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Pediatric Rehabilitation

Children of all ages from birth to adulthood come to Johns Hopkins for pediatric rehabilitation. Our experienced team offers a wide range of services, from physical and occupational therapy through Johns Hopkins Children’s Center, to specialized treatment for spinal cord injury at Kennedy Krieger Institute. No matter your child’s health condition, we will connect you with the right physician or therapist.

Pediatric Rehabilitation: Why Choose Johns Hopkins

Pediatric occupational therapist observing mother feeding her baby
  • Our pediatric rehabilitation experts work side by side with children and their families to develop custom treatment plans to meet their needs.
  • Our goal is to help your child get back to the life he or she enjoys: at home, in family and social activities, as part of sports and recreation, in school-based programs — and more.
  • Our team uses age-appropriate treatment techniques and tools, including toys and games, to increase your child’s comfort and participation in therapy sessions.
  • Our therapists have years of additional training and experience beyond the standard requirements, allowing them to evaluate and treat children with a wide range of conditions.
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We can help your child with:

  • Walking
  • Weakness and fatigue
  • Joint stiffness
  • Pain
  • Endurance
  • Injury recovery
  • Play and fine motor skills
  • Changes in posture
  • Delayed development
  • Headaches
  • Dizziness
  • Scar tissue restriction
  • Numbness in feet or hands
  • Eating and feeding

One day, Yun approached me with this clear little room with all sorts of fun things hanging from the top. I was a little surprised, but Everleigh began reaching for all the shiny things. Her little room has been the biggest help with getting her to reach farther and coming midline to grab for her toys. I can't thank Yun enough for everything she's done.

- Everleigh’s mom speaking about occupational therapist Yun Kim

Pediatric physical therapist Yun Kim working with baby Everleigh

Specialized Pediatric Expertise

Our team of therapists works closely with a variety of specialists in and outside Johns Hopkins, including experts in pediatric reconstructive surgery, spinal muscular atrophy, juvenile diabetes, cystic fibrosis and pediatric hypertension, as well as the staff at the pediatric intensive care unit.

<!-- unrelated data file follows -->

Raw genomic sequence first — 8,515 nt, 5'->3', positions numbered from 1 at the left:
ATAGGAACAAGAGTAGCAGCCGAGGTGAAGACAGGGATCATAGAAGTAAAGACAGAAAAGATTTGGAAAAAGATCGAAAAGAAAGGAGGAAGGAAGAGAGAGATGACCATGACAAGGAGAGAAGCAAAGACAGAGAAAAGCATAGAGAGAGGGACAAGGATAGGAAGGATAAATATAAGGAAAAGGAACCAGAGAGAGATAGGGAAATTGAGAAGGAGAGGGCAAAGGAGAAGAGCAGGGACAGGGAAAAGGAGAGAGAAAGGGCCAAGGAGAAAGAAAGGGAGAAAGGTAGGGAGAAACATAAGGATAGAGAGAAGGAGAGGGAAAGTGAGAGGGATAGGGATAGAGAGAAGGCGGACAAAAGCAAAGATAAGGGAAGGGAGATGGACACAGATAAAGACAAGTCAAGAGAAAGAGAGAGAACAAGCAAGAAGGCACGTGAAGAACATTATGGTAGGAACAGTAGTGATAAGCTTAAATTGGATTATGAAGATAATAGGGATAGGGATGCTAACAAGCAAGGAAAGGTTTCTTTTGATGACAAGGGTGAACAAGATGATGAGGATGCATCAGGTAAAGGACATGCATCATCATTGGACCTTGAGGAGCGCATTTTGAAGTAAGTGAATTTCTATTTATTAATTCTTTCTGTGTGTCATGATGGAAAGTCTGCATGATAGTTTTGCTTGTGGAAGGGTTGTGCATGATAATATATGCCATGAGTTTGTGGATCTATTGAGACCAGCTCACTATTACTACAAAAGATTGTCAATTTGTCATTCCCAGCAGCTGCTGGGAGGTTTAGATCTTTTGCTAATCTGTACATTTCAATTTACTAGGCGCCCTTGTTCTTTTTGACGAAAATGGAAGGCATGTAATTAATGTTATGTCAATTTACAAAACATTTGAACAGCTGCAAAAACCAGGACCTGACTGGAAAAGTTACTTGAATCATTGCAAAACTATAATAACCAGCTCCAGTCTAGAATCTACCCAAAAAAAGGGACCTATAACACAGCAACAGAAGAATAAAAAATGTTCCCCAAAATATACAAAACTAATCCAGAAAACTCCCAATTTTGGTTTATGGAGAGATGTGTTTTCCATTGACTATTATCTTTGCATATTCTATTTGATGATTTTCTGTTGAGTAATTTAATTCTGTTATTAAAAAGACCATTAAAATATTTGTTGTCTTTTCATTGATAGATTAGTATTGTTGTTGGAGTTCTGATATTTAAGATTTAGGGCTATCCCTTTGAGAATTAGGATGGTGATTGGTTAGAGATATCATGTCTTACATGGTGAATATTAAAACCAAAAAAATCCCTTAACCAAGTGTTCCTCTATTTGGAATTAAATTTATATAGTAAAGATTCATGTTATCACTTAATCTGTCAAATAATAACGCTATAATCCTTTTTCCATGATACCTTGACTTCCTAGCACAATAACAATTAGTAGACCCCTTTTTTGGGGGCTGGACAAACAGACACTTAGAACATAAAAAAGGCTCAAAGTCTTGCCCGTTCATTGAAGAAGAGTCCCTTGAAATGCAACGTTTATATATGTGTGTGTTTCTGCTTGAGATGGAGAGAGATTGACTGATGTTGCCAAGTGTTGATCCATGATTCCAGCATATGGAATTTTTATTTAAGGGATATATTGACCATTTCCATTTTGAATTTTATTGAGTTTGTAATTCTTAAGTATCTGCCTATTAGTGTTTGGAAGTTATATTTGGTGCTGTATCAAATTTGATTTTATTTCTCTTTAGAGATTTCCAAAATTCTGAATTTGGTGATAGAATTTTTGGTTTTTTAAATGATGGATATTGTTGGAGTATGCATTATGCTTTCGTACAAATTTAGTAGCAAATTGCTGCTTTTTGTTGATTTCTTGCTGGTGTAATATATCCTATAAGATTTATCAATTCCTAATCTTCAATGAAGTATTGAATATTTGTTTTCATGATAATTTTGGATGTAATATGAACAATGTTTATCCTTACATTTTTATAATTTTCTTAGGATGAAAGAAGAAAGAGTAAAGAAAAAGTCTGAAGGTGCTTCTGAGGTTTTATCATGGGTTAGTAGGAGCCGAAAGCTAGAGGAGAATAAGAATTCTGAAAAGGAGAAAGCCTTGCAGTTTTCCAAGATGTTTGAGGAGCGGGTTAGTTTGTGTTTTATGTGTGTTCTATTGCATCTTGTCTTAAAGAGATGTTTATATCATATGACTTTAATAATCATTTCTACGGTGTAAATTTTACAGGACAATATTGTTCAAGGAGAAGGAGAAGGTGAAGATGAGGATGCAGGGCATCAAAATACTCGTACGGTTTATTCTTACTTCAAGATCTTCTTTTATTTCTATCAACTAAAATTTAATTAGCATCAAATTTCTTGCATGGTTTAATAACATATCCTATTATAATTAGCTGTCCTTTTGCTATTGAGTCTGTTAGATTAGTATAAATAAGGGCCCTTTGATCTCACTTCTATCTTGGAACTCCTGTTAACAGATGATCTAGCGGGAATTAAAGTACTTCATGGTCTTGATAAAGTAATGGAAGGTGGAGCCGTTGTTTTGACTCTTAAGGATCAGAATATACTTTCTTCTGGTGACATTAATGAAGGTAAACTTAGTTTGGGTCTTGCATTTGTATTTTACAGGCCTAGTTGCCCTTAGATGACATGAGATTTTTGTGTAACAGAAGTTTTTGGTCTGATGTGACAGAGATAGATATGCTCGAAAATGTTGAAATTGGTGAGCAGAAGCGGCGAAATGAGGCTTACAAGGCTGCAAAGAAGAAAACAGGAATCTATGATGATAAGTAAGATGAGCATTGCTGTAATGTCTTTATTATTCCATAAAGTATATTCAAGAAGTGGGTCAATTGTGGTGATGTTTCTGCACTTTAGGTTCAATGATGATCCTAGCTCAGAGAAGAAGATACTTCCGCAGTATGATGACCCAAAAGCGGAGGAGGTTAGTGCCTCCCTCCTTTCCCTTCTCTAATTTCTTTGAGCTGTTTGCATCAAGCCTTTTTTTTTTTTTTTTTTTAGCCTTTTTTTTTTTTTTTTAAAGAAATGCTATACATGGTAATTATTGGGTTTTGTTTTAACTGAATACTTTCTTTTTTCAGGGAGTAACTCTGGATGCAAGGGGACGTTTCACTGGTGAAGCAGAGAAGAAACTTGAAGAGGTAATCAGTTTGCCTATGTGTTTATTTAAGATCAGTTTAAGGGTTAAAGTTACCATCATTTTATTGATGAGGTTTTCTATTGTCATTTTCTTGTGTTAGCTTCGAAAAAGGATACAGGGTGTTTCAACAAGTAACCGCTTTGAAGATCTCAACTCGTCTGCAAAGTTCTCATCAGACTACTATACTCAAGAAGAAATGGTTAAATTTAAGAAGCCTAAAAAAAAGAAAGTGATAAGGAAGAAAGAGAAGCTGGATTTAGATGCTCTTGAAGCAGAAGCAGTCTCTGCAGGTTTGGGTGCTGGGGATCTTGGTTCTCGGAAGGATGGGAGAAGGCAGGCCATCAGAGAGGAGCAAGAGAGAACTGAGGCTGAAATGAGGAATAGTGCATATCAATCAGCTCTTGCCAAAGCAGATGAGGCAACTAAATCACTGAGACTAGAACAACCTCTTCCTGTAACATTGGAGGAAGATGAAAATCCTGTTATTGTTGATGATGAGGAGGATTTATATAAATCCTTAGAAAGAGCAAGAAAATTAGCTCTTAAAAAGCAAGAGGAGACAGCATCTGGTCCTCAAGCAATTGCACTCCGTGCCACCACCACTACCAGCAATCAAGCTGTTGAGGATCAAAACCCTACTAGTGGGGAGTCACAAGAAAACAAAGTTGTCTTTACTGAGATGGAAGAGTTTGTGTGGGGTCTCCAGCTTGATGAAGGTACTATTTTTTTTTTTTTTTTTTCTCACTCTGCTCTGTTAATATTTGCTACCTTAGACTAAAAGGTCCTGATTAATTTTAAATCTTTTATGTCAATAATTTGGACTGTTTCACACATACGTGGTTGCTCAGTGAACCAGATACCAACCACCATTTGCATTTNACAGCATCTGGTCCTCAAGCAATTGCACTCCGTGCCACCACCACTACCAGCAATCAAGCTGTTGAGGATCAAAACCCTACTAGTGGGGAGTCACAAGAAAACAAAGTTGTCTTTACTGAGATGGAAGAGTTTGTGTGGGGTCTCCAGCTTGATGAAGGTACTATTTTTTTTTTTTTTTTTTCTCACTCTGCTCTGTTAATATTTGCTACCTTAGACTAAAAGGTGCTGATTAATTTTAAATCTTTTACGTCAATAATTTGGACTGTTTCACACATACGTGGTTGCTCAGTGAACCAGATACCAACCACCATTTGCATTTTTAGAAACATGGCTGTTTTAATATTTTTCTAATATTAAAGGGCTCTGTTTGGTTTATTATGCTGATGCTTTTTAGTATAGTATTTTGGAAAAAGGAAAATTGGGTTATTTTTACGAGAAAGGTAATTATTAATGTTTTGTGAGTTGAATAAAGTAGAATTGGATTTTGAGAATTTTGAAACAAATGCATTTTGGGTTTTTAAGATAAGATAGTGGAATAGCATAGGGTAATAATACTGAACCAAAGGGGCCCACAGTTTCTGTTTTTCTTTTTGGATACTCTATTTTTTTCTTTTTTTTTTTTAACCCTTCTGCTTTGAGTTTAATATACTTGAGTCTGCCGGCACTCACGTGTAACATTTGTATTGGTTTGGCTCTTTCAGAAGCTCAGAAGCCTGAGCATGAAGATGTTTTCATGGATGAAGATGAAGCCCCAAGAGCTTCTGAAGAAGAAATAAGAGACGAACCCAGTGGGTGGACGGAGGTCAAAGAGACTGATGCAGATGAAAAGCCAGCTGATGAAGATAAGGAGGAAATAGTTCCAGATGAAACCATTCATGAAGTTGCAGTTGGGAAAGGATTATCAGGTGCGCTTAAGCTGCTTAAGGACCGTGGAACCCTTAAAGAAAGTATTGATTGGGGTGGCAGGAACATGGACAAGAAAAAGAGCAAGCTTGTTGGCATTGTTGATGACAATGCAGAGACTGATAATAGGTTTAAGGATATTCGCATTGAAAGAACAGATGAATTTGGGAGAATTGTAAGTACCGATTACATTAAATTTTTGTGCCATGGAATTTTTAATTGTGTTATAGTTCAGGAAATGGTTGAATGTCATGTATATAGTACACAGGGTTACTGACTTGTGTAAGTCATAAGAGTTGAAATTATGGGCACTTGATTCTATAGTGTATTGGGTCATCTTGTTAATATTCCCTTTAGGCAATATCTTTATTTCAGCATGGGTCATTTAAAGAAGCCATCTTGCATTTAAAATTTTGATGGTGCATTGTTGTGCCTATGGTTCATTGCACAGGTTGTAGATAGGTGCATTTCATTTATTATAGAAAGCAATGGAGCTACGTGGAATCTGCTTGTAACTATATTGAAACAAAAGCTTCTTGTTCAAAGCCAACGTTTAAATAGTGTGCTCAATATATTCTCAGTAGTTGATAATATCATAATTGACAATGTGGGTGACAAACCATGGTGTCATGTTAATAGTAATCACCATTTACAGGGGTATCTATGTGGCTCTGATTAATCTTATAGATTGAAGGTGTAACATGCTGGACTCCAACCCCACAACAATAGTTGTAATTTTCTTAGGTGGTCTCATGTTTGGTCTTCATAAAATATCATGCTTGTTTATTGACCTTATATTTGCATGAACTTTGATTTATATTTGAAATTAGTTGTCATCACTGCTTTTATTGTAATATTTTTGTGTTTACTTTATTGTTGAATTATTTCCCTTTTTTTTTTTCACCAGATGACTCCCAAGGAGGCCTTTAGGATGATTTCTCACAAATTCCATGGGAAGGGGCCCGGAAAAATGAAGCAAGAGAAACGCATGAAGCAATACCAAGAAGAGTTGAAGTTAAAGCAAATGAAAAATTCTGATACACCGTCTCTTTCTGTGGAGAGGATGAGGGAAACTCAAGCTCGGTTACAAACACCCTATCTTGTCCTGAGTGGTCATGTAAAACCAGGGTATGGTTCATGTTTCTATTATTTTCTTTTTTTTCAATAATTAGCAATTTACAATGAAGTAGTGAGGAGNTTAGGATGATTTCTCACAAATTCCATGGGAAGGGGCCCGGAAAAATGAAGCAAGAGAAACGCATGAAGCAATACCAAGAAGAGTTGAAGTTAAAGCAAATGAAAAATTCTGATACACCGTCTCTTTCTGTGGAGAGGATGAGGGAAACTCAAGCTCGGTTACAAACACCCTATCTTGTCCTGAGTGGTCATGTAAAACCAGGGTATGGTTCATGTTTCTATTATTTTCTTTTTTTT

We also offer specialized expertise in the following conditions and treatments:

  • Medically complex patient care, including rehabilitation for children recovering from burns or other physical trauma, organ transplants and other complex conditions
  • Pediatric cancer rehabilitation, spanning from diagnosis to post-treatment recovery
  • Orthopaedic rehabilitation, which covers a variety of bone and joint conditions
  • Treatment for infant torticollis (twisted neck) and plagiocephaly (flat spot on the head)
  • Serial casting, the application and removal of casts, each at a slightly different angle, to stretch tight muscles and improve range of motion
  • Pediatric wheelchair evaluation, including a comprehensive mobility assessment and follow-up care to address your child’s needs as he or she grows
  • Vestibular rehabilitation, the diagnosis and treatment of dizziness and balance disorders
  • Cardiopulmonary care, which is for children with heart and lung problems, such as cystic fibrosis
  • Activity-based restorative therapy for spinal cord injury and chronic paralysis at Kennedy Krieger Institute 

Our Pediatric Rehabilitation Team

View our pediatric physical and occupational therapists.

Pediatric Rehabilitation Physicians

International Center for Spinal Cord Injury at Kennedy Krieger Institute

When your child has a spinal cord injury, life changes forever. Recovery is possible, and there is potential to make progress even years after the injury. Children with chronic paralysis find new hope through activity-based restorative therapy at Kennedy Krieger Institute. Rather than compensating for the loss of function, this program aims to restore as much of the normal function as medically possible.

Spinal Muscular Atrophy: Sofia's Story

physical therapist encouraging baby Sofia to turn over

Sofia has spinal muscular atrophy (SMA), which affects 1 in 10,000 infants and results in progressive loss of mobility, respiratory complications, muscle weakness and atrophy, as well as challenges swallowing and eating. While this condition can often be lethal, Sofia received an innovative gene-targeting therapy to reverse some of her symptoms, allowing her to make progress in physical therapy sessions.

Read Sofia's story.

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